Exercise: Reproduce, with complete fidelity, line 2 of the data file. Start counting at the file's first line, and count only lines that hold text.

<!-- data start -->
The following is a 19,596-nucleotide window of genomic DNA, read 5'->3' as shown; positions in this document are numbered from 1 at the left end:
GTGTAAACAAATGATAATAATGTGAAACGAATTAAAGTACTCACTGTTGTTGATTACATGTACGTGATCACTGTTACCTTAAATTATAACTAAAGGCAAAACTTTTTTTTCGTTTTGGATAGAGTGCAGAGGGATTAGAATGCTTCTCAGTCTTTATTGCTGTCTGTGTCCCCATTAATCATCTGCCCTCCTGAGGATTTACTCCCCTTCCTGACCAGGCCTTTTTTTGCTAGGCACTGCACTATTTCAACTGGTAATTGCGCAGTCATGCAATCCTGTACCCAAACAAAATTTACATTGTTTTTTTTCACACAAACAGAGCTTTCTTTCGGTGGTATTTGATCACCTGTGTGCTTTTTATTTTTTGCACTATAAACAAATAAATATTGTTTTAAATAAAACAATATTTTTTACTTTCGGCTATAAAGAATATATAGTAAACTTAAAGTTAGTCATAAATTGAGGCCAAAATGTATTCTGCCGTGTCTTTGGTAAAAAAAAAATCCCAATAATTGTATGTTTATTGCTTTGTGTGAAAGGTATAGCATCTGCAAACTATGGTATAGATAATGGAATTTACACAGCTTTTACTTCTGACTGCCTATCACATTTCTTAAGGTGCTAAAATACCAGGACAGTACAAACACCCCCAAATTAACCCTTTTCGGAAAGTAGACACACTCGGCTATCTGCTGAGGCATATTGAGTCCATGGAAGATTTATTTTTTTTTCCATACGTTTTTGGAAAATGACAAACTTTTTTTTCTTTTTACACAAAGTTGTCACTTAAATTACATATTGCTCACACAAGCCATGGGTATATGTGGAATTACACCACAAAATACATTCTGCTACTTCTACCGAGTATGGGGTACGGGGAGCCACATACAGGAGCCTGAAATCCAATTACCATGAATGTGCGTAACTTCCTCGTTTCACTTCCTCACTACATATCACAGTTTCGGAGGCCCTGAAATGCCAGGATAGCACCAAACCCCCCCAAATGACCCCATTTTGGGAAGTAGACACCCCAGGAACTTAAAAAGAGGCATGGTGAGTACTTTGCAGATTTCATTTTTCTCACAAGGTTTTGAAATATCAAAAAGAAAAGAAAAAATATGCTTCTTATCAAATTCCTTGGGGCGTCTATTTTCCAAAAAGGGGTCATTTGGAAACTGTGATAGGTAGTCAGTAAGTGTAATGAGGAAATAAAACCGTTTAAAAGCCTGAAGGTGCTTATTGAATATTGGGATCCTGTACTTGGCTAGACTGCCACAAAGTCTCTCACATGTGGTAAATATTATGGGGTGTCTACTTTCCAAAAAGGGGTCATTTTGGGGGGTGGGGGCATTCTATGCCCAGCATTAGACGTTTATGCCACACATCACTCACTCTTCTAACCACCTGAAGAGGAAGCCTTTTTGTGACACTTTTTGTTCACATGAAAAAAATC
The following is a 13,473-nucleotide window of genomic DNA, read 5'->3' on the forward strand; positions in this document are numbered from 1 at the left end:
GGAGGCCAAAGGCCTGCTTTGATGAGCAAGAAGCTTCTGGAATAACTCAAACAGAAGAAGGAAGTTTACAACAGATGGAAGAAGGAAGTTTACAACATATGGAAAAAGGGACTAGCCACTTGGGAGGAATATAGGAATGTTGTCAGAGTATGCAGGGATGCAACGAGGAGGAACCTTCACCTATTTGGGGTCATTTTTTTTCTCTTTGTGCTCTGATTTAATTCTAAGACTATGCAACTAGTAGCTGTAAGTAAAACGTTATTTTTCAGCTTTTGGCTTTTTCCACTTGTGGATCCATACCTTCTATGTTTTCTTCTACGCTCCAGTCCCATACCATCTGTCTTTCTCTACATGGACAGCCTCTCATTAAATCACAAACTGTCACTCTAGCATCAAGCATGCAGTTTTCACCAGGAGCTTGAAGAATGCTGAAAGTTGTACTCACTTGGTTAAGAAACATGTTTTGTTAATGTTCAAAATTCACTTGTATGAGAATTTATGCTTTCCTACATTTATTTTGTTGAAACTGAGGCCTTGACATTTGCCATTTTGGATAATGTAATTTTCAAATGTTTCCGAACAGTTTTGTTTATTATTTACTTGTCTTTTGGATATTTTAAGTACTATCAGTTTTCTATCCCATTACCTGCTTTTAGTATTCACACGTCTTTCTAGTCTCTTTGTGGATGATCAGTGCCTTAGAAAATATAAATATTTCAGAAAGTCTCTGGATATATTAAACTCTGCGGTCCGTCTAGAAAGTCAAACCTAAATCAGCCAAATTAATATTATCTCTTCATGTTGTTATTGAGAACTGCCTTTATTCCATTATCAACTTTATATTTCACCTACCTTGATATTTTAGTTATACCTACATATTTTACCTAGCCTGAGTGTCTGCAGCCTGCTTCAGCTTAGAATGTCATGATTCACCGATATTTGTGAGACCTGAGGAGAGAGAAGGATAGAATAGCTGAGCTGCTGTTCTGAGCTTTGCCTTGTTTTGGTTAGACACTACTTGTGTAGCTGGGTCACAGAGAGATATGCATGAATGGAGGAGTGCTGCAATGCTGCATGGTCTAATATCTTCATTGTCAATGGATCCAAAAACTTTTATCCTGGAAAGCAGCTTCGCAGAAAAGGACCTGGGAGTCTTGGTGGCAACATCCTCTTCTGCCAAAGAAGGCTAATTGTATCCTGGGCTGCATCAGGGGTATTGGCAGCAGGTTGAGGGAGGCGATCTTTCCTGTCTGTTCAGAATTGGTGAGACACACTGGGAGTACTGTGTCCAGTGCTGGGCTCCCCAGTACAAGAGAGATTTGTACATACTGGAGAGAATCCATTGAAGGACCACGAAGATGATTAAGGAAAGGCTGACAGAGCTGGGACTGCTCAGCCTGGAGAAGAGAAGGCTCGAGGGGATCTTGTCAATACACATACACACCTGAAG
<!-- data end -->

GTGTAAACAAATGATAATAATGTGAAACGAATTAAAGTACTCACTGTTGTTGATTACATGTACGTGATCACTGTTACCTTAAATTATAACTAAAGGCAAAACTTTTTTTTCGTTTTGGATAGAGTGCAGAGGGATTAGAATGCTTCTCAGTCTTTATTGCTGTCTGTGTCCCCATTAATCATCTGCCCTCCTGAGGATTTACTCCCCTTCCTGACCAGGCCTTTTTTTGCTAGGCACTGCACTATTTCAACTGGTAATTGCGCAGTCATGCAATCCTGTACCCAAACAAAATTTACATTGTTTTTTTTCACACAAACAGAGCTTTCTTTCGGTGGTATTTGATCACCTGTGTGCTTTTTATTTTTTGCACTATAAACAAATAAATATTGTTTTAAATAAAACAATATTTTTTACTTTCGGCTATAAAGAATATATAGTAAACTTAAAGTTAGTCATAAATTGAGGCCAAAATGTATTCTGCCGTGTCTTTGGTAAAAAAAAAATCCCAATAATTGTATGTTTATTGCTTTGTGTGAAAGGTATAGCATCTGCAAACTATGGTATAGATAATGGAATTTACACAGCTTTTACTTCTGACTGCCTATCACATTTCTTAAGGTGCTAAAATACCAGGACAGTACAAACACCCCCAAATTAACCCTTTTCGGAAAGTAGACACACTCGGCTATCTGCTGAGGCATATTGAGTCCATGGAAGATTTATTTTTTTTTCCATACGTTTTTGGAAAATGACAAACTTTTTTTTCTTTTTACACAAAGTTGTCACTTAAATTACATATTGCTCACACAAGCCATGGGTATATGTGGAATTACACCACAAAATACATTCTGCTACTTCTACCGAGTATGGGGTACGGGGAGCCACATACAGGAGCCTGAAATCCAATTACCATGAATGTGCGTAACTTCCTCGTTTCACTTCCTCACTACATATCACAGTTTCGGAGGCCCTGAAATGCCAGGATAGCACCAAACCCCCCCAAATGACCCCATTTTGGGAAGTAGACACCCCAGGAACTTAAAAAGAGGCATGGTGAGTACTTTGCAGATTTCATTTTTCTCACAAGGTTTTGAAATATCAAAAAGAAAAGAAAAAATATGCTTCTTATCAAATTCCTTGGGGCGTCTATTTTCCAAAAAGGGGTCATTTGGAAACTGTGATAGGTAGTCAGTAAGTGTAATGAGGAAATAAAACCGTTTAAAAGCCTGAAGGTGCTTATTGAATATTGGGATCCTGTACTTGGCTAGACTGCCACAAAGTCTCTCACATGTGGTAAATATTATGGGGTGTCTACTTTCCAAAAAGGGGTCATTTTGGGGGGTGGGGGCATTCTATGCCCAGCATTAGACGTTTATGCCACACATCACTCACTCTTCTAACCACCTGAAGAGGAAGCCTTTTTGTGACACTTTTTGTTCACATGAAAAAAATC